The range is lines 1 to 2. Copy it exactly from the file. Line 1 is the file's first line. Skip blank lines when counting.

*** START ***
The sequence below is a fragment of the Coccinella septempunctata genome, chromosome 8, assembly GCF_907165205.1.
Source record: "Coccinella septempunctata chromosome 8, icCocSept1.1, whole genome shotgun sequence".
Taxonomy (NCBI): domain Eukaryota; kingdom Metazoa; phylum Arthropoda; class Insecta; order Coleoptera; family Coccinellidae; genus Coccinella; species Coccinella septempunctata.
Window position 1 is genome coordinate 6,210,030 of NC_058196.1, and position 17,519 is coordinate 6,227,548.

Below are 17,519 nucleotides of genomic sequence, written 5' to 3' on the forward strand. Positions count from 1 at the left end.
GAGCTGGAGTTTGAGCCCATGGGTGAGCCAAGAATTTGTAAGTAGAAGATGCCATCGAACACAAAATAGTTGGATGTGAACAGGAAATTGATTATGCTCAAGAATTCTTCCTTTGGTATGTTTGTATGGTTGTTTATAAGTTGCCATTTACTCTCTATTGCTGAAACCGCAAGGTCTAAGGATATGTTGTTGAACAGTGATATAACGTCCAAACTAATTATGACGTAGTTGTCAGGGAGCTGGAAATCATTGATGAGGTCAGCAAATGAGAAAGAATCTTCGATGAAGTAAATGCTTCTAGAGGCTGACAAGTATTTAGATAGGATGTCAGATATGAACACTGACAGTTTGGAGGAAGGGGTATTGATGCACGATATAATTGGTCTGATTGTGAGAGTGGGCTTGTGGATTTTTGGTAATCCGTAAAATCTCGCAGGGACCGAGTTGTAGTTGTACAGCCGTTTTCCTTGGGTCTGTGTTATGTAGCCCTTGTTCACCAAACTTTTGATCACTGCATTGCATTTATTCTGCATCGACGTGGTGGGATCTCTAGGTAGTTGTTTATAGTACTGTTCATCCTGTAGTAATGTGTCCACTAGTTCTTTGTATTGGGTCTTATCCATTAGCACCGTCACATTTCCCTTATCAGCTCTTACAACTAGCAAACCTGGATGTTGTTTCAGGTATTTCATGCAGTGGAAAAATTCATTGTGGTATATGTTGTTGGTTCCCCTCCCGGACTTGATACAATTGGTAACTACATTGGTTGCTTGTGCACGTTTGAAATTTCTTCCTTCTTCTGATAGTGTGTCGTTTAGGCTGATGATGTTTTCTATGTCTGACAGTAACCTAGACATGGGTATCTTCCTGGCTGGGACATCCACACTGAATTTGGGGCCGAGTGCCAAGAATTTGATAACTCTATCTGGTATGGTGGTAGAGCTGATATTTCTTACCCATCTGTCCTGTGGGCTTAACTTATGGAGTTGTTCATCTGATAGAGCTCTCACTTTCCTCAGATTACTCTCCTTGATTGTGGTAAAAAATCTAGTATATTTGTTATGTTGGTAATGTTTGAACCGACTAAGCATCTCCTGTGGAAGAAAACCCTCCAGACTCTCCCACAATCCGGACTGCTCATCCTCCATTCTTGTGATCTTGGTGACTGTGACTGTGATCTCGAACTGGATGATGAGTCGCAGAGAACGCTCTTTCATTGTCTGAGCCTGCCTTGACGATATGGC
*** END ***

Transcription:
The sequence below is a fragment of the Coccinella septempunctata genome, chromosome 8, assembly GCF_907165205.1.
Source record: "Coccinella septempunctata chromosome 8, icCocSept1.1, whole genome shotgun sequence".